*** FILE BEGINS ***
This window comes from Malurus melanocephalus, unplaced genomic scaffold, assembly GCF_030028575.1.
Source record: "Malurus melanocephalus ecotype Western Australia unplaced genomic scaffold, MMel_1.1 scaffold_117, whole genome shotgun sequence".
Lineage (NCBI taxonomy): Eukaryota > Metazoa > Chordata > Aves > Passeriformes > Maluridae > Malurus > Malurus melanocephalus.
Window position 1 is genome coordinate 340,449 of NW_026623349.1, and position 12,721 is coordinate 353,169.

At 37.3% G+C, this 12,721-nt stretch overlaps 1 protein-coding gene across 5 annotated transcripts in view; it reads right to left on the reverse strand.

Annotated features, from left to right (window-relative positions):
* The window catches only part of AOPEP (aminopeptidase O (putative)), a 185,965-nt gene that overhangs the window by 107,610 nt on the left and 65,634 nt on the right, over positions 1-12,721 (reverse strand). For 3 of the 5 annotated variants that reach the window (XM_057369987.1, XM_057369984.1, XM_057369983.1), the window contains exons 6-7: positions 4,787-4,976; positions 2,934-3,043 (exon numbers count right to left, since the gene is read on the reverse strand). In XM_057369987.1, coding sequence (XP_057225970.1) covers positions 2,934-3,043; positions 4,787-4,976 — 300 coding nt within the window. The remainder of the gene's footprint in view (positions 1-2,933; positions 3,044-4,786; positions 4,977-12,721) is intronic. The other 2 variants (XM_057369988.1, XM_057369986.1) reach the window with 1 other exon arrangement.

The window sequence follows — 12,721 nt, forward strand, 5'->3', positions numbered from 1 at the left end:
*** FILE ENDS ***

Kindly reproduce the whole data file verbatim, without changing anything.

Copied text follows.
This window comes from Malurus melanocephalus, unplaced genomic scaffold, assembly GCF_030028575.1.
Source record: "Malurus melanocephalus ecotype Western Australia unplaced genomic scaffold, MMel_1.1 scaffold_117, whole genome shotgun sequence".
Lineage (NCBI taxonomy): Eukaryota > Metazoa > Chordata > Aves > Passeriformes > Maluridae > Malurus > Malurus melanocephalus.
Window position 1 is genome coordinate 340,449 of NW_026623349.1, and position 12,721 is coordinate 353,169.

At 37.3% G+C, this 12,721-nt stretch overlaps 1 protein-coding gene across 5 annotated transcripts in view; it reads right to left on the reverse strand.

Annotated features, from left to right (window-relative positions):
* The window catches only part of AOPEP (aminopeptidase O (putative)), a 185,965-nt gene that overhangs the window by 107,610 nt on the left and 65,634 nt on the right, over positions 1-12,721 (reverse strand). For 3 of the 5 annotated variants that reach the window (XM_057369987.1, XM_057369984.1, XM_057369983.1), the window contains exons 6-7: positions 4,787-4,976; positions 2,934-3,043 (exon numbers count right to left, since the gene is read on the reverse strand). In XM_057369987.1, coding sequence (XP_057225970.1) covers positions 2,934-3,043; positions 4,787-4,976 — 300 coding nt within the window. The remainder of the gene's footprint in view (positions 1-2,933; positions 3,044-4,786; positions 4,977-12,721) is intronic. The other 2 variants (XM_057369988.1, XM_057369986.1) reach the window with 1 other exon arrangement.

The window sequence follows — 12,721 nt, forward strand, 5'->3', positions numbered from 1 at the left end: